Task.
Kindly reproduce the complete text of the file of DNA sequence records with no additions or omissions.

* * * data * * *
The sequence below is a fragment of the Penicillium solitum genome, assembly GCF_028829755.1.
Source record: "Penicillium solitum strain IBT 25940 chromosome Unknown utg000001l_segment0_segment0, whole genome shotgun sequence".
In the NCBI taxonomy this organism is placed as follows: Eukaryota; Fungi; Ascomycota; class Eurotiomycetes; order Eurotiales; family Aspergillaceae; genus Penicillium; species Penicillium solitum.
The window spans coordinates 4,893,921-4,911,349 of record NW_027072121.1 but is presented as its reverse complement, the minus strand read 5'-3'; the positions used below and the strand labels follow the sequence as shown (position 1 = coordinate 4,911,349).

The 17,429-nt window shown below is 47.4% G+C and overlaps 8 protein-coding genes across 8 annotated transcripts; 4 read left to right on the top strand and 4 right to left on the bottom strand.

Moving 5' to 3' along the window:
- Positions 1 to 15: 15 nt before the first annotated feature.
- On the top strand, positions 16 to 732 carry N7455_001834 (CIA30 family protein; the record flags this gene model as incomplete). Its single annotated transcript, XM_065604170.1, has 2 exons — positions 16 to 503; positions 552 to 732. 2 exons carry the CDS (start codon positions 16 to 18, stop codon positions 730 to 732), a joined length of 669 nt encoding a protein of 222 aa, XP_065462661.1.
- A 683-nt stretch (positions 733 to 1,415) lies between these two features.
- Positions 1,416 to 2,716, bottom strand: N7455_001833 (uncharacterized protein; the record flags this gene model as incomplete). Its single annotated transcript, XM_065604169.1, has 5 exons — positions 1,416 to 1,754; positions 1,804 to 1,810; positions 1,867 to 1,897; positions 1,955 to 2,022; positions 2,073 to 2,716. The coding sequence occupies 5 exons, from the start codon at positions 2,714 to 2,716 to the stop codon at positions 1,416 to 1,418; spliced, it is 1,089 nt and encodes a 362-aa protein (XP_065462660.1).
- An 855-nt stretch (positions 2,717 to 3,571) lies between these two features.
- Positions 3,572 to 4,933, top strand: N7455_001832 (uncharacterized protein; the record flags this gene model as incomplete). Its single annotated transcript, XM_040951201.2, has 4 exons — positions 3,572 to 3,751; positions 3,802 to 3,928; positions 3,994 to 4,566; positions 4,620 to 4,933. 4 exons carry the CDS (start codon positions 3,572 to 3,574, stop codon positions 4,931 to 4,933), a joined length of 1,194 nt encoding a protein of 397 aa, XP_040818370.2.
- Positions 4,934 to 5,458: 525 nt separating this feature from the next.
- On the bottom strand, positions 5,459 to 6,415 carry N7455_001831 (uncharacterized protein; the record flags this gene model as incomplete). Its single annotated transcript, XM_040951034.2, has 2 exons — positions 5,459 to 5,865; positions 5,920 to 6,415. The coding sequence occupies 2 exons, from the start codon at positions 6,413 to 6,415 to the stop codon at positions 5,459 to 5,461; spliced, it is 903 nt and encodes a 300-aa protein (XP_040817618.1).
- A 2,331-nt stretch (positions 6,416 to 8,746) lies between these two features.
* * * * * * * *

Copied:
The sequence below is a fragment of the Penicillium solitum genome, assembly GCF_028829755.1.
Source record: "Penicillium solitum strain IBT 25940 chromosome Unknown utg000001l_segment0_segment0, whole genome shotgun sequence".
In the NCBI taxonomy this organism is placed as follows: Eukaryota; Fungi; Ascomycota; class Eurotiomycetes; order Eurotiales; family Aspergillaceae; genus Penicillium; species Penicillium solitum.
The window spans coordinates 4,893,921-4,911,349 of record NW_027072121.1 but is presented as its reverse complement, the minus strand read 5'-3'; the positions used below and the strand labels follow the sequence as shown (position 1 = coordinate 4,911,349).

The 17,429-nt window shown below is 47.4% G+C and overlaps 8 protein-coding genes across 8 annotated transcripts; 4 read left to right on the top strand and 4 right to left on the bottom strand.

Moving 5' to 3' along the window:
- Positions 1 to 15: 15 nt before the first annotated feature.
- On the top strand, positions 16 to 732 carry N7455_001834 (CIA30 family protein; the record flags this gene model as incomplete). Its single annotated transcript, XM_065604170.1, has 2 exons — positions 16 to 503; positions 552 to 732. 2 exons carry the CDS (start codon positions 16 to 18, stop codon positions 730 to 732), a joined length of 669 nt encoding a protein of 222 aa, XP_065462661.1.
- A 683-nt stretch (positions 733 to 1,415) lies between these two features.
- Positions 1,416 to 2,716, bottom strand: N7455_001833 (uncharacterized protein; the record flags this gene model as incomplete). Its single annotated transcript, XM_065604169.1, has 5 exons — positions 1,416 to 1,754; positions 1,804 to 1,810; positions 1,867 to 1,897; positions 1,955 to 2,022; positions 2,073 to 2,716. The coding sequence occupies 5 exons, from the start codon at positions 2,714 to 2,716 to the stop codon at positions 1,416 to 1,418; spliced, it is 1,089 nt and encodes a 362-aa protein (XP_065462660.1).
- An 855-nt stretch (positions 2,717 to 3,571) lies between these two features.
- Positions 3,572 to 4,933, top strand: N7455_001832 (uncharacterized protein; the record flags this gene model as incomplete). Its single annotated transcript, XM_040951201.2, has 4 exons — positions 3,572 to 3,751; positions 3,802 to 3,928; positions 3,994 to 4,566; positions 4,620 to 4,933. 4 exons carry the CDS (start codon positions 3,572 to 3,574, stop codon positions 4,931 to 4,933), a joined length of 1,194 nt encoding a protein of 397 aa, XP_040818370.2.
- Positions 4,934 to 5,458: 525 nt separating this feature from the next.
- On the bottom strand, positions 5,459 to 6,415 carry N7455_001831 (uncharacterized protein; the record flags this gene model as incomplete). Its single annotated transcript, XM_040951034.2, has 2 exons — positions 5,459 to 5,865; positions 5,920 to 6,415. The coding sequence occupies 2 exons, from the start codon at positions 6,413 to 6,415 to the stop codon at positions 5,459 to 5,461; spliced, it is 903 nt and encodes a 300-aa protein (XP_040817618.1).
- A 2,331-nt stretch (positions 6,416 to 8,746) lies between these two features.